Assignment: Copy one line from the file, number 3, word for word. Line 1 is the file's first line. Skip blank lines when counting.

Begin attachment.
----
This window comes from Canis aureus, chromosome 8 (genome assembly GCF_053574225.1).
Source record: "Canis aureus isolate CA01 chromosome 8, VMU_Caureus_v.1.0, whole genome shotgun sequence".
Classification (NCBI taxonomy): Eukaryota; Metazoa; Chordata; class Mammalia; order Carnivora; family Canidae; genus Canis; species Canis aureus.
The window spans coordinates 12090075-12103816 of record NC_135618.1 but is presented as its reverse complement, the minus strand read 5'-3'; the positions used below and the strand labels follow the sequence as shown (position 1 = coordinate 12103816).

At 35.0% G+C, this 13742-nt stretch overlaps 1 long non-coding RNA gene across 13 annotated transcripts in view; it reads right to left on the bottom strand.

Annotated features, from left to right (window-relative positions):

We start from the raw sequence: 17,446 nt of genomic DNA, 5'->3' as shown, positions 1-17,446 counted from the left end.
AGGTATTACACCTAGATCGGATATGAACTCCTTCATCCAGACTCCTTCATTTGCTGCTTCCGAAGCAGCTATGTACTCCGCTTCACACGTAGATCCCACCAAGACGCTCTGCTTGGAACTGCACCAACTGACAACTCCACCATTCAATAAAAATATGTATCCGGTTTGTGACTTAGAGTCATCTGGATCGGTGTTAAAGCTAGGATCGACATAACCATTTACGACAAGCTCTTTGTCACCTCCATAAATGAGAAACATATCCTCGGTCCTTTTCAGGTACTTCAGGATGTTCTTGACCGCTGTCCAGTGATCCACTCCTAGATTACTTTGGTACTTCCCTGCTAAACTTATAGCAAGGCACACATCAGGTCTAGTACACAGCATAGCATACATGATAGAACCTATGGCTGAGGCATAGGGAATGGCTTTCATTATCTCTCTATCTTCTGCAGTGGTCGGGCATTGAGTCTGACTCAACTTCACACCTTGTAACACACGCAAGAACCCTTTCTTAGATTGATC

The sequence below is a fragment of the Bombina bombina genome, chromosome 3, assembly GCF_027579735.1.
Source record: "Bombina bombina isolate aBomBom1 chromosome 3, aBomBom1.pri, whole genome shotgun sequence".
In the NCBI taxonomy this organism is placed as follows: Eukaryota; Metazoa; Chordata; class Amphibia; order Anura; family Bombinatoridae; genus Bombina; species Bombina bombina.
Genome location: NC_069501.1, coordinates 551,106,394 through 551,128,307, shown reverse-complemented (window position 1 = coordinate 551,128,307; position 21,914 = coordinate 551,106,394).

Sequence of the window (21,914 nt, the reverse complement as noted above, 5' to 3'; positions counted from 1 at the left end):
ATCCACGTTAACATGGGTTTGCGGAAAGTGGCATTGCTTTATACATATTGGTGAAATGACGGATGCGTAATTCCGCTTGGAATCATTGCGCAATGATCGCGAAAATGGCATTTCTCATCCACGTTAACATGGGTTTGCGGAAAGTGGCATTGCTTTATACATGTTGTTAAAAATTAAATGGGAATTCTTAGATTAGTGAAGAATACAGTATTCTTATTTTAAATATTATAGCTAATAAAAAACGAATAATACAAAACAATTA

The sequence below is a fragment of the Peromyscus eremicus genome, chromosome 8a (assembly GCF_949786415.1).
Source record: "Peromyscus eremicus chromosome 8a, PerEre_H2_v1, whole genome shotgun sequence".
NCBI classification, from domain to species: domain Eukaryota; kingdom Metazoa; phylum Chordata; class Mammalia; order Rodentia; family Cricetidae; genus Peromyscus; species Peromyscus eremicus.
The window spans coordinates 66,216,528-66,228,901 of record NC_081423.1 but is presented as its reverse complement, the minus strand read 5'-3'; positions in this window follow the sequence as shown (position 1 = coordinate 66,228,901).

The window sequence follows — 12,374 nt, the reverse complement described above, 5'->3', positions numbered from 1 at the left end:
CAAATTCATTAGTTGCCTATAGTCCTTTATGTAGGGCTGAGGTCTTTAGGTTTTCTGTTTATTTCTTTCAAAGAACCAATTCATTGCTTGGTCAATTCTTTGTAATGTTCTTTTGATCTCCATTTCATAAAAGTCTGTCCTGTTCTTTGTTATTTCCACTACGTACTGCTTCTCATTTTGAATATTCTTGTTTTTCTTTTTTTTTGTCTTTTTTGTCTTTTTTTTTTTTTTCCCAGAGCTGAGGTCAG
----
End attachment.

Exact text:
Classification (NCBI taxonomy): Eukaryota; Metazoa; Chordata; class Mammalia; order Carnivora; family Canidae; genus Canis; species Canis aureus.